Ninth Circuit Affirms that “Right to Sue” Means What it Says

Posted on: September 24th, 2010 by Steve Larson

The Ninth Circuit correctly held that a mandatory arbitration clause in a credit card agreement is unenforceable under the Credit Repair Organizations Act (“CROA”).  Greenwood v. CompuCredit Corp., — F.3d —-, 2010 WL 3222415 (9th Cir. 2010), was a class action stemming from a credit card marketed to consumers with weak credit as a card that would help “rebuild poor credit.”  The plaintiffs alleged that the fees charged for the card (about $275 in fees charged on the card reducing the $300 credit limit to about $25) violated provisions of the CROA and of California’s Unfair Competition Law. The card agreements included arbitration clauses requiring mandatory arbitration before an arbitration company called the National Arbitration Forum, which we now know was owned by the credit card companies.  Plaintiffs sought to void the arbitration agreements on grounds that CROA specifically precludes arbitration by expressly providing for an unwaivable “right to sue.” The district court agreed, and the Ninth Circuit affirmed, holding that:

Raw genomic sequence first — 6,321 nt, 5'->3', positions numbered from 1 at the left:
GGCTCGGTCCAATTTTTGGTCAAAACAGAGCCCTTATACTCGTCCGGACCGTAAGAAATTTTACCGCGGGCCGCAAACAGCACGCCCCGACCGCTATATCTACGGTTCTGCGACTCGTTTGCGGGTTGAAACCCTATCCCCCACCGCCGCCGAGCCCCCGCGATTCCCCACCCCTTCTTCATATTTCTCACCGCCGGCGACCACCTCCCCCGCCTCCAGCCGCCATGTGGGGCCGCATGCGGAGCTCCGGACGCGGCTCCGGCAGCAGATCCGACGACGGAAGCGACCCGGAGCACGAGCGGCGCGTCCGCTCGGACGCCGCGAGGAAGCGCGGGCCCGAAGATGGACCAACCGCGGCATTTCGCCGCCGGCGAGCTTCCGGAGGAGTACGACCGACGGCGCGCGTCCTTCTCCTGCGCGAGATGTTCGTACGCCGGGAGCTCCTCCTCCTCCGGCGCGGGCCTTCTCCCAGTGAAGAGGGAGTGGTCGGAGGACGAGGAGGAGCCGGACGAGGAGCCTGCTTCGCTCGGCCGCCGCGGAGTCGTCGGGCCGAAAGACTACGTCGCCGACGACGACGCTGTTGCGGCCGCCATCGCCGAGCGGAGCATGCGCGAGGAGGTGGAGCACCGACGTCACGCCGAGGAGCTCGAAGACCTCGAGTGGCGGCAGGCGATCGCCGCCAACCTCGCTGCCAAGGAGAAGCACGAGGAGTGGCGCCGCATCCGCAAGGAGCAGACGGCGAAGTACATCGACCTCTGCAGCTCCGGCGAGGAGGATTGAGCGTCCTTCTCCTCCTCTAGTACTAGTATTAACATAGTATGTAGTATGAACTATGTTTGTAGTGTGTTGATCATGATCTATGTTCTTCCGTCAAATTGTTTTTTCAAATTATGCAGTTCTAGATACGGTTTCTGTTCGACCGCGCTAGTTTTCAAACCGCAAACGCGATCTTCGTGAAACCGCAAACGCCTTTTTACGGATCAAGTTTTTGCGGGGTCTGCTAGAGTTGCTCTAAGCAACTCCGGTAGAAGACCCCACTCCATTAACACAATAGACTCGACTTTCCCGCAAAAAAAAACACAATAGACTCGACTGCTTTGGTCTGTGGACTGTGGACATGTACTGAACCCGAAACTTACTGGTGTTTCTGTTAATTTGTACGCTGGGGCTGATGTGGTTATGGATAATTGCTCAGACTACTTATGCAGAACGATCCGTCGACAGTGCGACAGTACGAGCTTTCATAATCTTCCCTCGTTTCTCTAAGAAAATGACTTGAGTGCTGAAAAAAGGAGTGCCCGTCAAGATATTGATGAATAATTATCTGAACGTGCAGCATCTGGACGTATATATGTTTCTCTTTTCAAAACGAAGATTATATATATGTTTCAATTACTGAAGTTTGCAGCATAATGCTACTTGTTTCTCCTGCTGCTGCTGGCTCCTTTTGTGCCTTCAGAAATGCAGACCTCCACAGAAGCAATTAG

[T]he plain language of the CROA provides consumers with the “right to sue.” The “right to sue” means what it says. The statute does not provide a right to “some form of dispute resolution,” but instead specifies the “right to sue.” The act of suing in a court of law is distinctly different from arbitration. The right to sue protected by the CROA cannot be satisfied by replacing it with an opportunity to submit a dispute to arbitration.

It is likely that the credit card company will file a petition asking the U.S. Supreme Court to grant certiorari hoping that the corporation-friendly U.S. Supreme Court will deprive consumers of their right to sue in court.  The credit card company is likely to claim that there is a split in the circuits, because the Third and Eleventh Circuits interpreted the CROA differently.  I think the U.S. Supreme Court should deny certiorari.  The purported split in the circuits is because the Third and Eleventh Circuit decisions were wrongly decided. Those opinions did not even consider the plain language of the statute.